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Kathy Manning
Kathy Manning 117th U.S Congress.jpg
Member of the U.S. House of Representatives
from North Carolina's 6th district
Assumed office
January 3, 2021
Preceded byMark Walker
Personal details
Born (1956-12-03) December 3, 1956 (age 66)
Detroit, Michigan, U.S.
Political partyDemocratic
SpouseRandall Kaplan
EducationHarvard University (AB)
University of Michigan (JD)
  • Politician
  • lawyer
WebsiteHouse website

Kathy Ellen Manning (born December 3, 1956) is an American lawyer and politician from North Carolina. She is the U.S. representative from North Carolina's 6th congressional district. The district is in the heart of the Piedmont Triad and includes Greensboro and most of Winston-Salem. She was the nominee for North Carolina's 13th congressional district in the 2018 election, and ran for and won the neighboring 6th in the 2020 election after court-ordered redistricting.

Early life and education

Manning was born to a Jewish family in Detroit, Michigan, on December 3, 1956.[1][2] Her father worked for the Ford Motor Company for 40 years, and her mother was a public school teacher. Manning attended Harvard University, where she sang a cappella with the Radcliffe Pitches.[3][4] She also attended the University of Michigan Law School, earning a Juris Doctor.[5]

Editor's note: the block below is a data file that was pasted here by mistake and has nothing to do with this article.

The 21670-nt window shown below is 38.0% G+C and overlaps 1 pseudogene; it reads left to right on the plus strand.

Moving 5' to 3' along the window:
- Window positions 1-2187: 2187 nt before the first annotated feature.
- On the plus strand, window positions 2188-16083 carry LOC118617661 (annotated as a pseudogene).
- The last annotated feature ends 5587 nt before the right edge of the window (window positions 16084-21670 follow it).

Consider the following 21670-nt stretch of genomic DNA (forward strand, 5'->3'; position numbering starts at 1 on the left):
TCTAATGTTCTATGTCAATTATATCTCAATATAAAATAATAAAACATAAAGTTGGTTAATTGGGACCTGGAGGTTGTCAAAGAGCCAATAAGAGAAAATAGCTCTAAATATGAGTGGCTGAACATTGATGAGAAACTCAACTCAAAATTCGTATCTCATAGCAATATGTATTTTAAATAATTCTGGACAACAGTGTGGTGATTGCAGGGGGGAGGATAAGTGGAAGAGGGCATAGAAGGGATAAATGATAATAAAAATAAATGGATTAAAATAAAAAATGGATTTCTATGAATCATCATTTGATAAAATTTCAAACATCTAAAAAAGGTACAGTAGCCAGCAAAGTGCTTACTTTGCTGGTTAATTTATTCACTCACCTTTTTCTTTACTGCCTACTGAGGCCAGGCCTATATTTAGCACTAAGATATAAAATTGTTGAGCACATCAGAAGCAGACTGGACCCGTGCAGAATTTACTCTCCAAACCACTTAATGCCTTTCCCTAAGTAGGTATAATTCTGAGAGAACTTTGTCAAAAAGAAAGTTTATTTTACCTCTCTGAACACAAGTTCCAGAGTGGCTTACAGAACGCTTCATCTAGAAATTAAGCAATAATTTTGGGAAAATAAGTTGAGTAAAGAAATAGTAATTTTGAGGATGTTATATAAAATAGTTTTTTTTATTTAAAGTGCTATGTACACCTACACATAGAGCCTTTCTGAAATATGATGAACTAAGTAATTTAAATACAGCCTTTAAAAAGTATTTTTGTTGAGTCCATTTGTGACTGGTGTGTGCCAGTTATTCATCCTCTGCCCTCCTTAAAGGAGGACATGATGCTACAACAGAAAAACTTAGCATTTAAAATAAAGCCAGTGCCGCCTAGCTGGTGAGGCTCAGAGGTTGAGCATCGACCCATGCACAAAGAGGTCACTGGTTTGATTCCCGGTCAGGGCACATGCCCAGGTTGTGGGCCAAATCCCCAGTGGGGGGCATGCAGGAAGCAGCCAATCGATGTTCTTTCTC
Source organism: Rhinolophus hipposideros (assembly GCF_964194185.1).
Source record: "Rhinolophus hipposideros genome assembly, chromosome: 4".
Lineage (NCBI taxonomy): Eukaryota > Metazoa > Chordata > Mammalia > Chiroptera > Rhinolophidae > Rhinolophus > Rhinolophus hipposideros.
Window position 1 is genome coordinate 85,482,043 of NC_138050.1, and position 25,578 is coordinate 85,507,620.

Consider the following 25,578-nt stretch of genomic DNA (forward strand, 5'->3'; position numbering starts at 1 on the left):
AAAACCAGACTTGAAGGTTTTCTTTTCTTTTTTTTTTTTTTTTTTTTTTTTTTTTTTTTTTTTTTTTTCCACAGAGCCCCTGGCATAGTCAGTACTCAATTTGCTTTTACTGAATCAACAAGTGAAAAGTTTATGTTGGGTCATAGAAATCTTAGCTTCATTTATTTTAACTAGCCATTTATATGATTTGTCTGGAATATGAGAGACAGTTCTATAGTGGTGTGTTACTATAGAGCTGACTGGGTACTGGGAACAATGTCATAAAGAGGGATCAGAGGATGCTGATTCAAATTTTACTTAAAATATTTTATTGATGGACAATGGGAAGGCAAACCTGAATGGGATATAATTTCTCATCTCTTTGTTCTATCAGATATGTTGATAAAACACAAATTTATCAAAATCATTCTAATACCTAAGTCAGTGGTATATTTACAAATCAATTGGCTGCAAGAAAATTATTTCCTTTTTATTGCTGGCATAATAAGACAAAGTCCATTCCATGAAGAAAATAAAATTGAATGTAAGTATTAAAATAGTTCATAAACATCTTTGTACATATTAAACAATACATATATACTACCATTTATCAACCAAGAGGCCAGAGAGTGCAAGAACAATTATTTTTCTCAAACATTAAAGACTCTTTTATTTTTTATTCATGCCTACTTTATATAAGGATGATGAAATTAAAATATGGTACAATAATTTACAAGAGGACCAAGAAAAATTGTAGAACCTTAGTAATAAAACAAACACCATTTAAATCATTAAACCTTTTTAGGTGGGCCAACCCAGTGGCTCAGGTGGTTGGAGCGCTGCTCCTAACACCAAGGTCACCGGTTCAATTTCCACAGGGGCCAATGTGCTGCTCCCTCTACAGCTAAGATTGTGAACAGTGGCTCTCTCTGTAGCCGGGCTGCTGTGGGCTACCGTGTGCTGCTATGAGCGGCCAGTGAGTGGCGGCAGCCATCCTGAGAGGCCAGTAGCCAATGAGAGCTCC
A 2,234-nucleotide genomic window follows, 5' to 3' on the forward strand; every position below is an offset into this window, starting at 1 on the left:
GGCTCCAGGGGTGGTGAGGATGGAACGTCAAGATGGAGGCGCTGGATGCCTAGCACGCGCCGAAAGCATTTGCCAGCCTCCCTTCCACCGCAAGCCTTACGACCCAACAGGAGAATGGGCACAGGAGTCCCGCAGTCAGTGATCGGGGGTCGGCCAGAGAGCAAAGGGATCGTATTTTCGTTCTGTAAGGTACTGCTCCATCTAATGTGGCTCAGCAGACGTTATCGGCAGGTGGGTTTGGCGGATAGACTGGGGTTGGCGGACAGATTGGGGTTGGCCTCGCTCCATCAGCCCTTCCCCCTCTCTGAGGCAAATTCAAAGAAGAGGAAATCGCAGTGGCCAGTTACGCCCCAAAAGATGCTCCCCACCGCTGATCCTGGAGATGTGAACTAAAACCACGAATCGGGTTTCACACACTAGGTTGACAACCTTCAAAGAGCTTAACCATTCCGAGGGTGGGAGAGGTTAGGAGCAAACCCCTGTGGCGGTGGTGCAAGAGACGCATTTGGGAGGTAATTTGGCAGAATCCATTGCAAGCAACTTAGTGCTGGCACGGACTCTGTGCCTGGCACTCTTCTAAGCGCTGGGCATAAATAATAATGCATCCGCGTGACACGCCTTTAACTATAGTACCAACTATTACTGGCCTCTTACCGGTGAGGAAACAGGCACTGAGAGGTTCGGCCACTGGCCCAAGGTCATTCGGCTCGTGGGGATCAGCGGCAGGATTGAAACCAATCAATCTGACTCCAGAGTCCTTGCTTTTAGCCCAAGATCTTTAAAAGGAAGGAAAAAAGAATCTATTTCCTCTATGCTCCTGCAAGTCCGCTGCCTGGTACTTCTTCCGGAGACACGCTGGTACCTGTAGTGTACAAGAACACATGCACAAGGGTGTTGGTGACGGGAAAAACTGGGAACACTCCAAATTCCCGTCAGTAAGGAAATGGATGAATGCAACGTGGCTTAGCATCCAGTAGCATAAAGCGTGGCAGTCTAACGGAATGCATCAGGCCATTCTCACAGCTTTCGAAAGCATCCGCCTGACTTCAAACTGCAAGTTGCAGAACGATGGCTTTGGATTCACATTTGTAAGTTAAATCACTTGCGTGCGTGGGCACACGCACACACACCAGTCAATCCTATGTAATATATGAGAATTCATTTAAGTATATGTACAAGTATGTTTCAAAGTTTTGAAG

Early career

After graduating from college, Manning moved to Greensboro, her husband's hometown, in 1987. She was the first woman to serve as board chair of the Jewish Federations of North America,[6] from 2009 to 2012.[7] She also was the founding board chair of Prizmah: Center for Jewish Day Schools in New York.[8]

U.S. House of Representatives

Manning greeting President Joe Biden in April 2022
Manning greeting President Joe Biden in April 2022



In 2018, Manning ran against Republican incumbent Ted Budd for the United States House of Representatives in North Carolina's 13th congressional district.[9] At the time, the district stretched from southwestern Greensboro to the northern exurbs of Charlotte. On paper, the district tilted Republican; Donald Trump had carried the district two years earlier with 53% of the vote. She lost to Budd, 51%–45%.